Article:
The next time that you are asked to “tell me about a time you failed,” in an interview, here’s what you should know to prepare. Interviews are stressful, and you never know what curveballs the hiring manager or team is going to throw at you.
The team will want to know about all of your successes, accolades, objective results, and what you can bring to the table. What can be challenging or unexpected is being ready to discuss a time that you failed candidly. It’s important to remember what’s behind their question — they don’t want someone who is perfect but someone who can learn from and overcome failure or disappointment.
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Part of the success in any position is being able to hold yourself accountable and take responsibility. When an interviewer asks you to describe a time when you failed, they want to know that you will develop an action plan to improve instead of deflecting.
Don’t expect your phone to ring if you give answers such as “I never failed before” or “it was not my fault.” A seasoned interviewer can usually tell if you are humble, and the responses are genuine. Part of being honest in describing a time when you failed is acknowledgment. Even the most successful people in any organization have failed multiple times, and this could also show that you are a risk-taker.
Stay Short and Concise
Less is more when it comes to giving the right answers to interview questions. A short story that is concise and doesn’t go off on many different tangents is excellent for explaining about a time that you failed. Get to the point, and keep your story to around 2-3 minutes. Describe the situation, the actions that you took to make a change, and the result that occurred. The best way to prepare is to expect this question and rehearse the story with friends until you have mastered it. But be careful because your response shouldn’t sound scripted. The interviewer should see your enthusiasm and confidence. Share a situation that was not catastrophic (your mistake cost the company thousands of dollars) but also not a real failure (you forgot to complete one of your daily reports). A brief and compelling message is what the interview team is expecting from you.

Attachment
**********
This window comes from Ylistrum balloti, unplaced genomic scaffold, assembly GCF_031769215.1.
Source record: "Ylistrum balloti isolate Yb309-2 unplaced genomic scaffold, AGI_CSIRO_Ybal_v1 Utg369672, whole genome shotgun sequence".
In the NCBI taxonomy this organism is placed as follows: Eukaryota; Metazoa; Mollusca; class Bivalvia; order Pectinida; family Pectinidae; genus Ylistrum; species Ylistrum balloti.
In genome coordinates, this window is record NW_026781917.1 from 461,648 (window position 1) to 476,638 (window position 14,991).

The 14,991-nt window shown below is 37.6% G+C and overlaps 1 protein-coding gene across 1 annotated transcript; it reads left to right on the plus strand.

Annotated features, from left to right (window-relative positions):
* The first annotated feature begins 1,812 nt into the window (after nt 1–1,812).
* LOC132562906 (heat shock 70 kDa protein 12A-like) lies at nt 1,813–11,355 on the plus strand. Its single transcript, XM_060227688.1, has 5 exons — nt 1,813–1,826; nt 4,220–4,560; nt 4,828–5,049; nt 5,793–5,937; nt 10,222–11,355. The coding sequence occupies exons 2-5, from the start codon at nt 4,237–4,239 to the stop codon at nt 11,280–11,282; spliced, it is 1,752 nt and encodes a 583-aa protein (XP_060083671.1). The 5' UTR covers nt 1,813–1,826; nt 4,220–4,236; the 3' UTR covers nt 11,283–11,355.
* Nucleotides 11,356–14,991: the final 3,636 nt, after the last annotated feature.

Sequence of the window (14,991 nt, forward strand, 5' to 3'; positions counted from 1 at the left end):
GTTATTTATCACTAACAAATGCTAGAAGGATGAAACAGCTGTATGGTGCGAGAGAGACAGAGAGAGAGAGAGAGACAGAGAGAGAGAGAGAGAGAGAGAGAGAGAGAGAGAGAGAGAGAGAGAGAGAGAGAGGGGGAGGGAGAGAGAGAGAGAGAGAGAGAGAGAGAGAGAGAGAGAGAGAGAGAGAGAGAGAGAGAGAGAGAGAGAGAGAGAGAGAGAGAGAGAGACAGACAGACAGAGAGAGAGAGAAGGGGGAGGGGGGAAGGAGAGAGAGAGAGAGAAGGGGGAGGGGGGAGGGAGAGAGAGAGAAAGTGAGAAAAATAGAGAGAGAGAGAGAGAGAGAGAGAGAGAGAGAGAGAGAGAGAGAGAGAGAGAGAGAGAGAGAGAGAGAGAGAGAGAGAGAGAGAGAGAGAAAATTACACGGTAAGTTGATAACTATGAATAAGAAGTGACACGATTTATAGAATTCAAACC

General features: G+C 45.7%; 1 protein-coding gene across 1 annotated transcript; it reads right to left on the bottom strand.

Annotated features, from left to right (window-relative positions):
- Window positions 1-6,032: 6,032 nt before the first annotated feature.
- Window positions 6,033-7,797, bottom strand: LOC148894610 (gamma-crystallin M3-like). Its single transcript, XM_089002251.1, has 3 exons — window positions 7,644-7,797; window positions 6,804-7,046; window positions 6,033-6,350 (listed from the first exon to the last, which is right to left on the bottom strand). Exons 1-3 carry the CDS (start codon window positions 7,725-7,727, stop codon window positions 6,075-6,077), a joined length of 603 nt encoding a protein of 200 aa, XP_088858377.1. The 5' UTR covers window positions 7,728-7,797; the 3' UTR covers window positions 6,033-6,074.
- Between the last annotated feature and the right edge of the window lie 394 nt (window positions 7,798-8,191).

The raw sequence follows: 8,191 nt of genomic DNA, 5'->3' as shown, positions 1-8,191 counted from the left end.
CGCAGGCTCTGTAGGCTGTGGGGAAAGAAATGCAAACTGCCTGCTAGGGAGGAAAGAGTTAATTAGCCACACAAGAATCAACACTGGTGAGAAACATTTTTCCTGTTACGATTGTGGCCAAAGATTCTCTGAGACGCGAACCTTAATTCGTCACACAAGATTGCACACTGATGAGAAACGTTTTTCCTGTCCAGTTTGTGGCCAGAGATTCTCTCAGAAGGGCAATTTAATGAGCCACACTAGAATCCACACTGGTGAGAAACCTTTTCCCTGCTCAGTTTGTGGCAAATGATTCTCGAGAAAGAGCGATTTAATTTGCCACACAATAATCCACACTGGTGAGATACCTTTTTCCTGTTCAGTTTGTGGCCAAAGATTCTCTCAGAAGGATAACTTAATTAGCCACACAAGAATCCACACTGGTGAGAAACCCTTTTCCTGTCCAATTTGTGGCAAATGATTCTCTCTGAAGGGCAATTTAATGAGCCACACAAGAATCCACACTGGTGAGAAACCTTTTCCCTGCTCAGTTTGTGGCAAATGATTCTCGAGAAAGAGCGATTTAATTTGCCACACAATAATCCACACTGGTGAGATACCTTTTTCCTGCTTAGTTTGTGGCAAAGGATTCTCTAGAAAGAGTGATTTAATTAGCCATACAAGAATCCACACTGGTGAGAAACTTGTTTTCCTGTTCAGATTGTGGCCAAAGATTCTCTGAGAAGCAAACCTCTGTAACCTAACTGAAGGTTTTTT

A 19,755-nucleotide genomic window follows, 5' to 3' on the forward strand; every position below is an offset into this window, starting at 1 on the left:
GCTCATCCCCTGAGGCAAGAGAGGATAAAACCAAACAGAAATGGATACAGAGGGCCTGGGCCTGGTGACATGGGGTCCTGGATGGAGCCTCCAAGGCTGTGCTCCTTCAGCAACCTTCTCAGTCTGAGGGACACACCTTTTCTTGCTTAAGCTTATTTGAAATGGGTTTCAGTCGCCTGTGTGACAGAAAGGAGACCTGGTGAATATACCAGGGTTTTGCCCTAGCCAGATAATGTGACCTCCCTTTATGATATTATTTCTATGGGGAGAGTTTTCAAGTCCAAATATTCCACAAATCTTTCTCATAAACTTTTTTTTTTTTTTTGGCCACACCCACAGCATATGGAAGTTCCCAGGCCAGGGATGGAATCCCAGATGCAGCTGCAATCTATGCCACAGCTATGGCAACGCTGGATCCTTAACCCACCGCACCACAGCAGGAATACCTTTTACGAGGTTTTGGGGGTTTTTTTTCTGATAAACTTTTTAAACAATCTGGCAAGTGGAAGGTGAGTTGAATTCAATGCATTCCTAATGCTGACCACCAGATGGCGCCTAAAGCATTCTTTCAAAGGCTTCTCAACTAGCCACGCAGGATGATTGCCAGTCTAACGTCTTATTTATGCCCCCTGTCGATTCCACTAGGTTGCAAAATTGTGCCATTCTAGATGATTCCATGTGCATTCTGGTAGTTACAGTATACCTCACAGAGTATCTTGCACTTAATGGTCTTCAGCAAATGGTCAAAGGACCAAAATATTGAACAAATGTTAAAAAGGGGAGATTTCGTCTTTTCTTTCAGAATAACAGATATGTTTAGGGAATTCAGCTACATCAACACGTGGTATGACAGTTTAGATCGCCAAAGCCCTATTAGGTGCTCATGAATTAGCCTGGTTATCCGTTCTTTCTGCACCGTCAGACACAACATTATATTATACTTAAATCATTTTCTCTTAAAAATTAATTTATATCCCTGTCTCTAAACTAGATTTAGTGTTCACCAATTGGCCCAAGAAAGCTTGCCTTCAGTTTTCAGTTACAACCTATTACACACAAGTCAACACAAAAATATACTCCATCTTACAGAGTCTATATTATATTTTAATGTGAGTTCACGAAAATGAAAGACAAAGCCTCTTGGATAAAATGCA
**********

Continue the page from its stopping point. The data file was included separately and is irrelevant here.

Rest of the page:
Organizations need to keep the process moving. Hiring managers want to know how well and how quickly you respond to failure. Did you dwell on your loss for weeks and let your performance suffer, or did you take proactive steps to get back on track right away? Employers are looking for you to deliver tangible results, and staying stuck in the past will hold you back from success.
Perhaps an essential element to your answer is the growth process that occurred from this experience. What was your take-away? The experience should give you new skills that can be applied to similar situations in your future organization. The interviewer wants to know how you will work under pressure, meet tight deadlines, and own up to mistakes when they happen. Did you reflect on what happened, or did you merely sweep it under the rug? Employees that frequently make excuses are toxic for a successful organization and are a huge red flag during the interview process.
It’s not easy to talk about our failures, especially related to work. Behavioral-based interview questions are not nerve-racking as long as you prepare in advance. Just remember to be yourself, and give the interviewer answers that best reflect your character and work ethic. Be sure to control the easy parts of the interview, such as dressing professionally and arriving on time. Relax, give it your best effort, and let the rest take care of itself!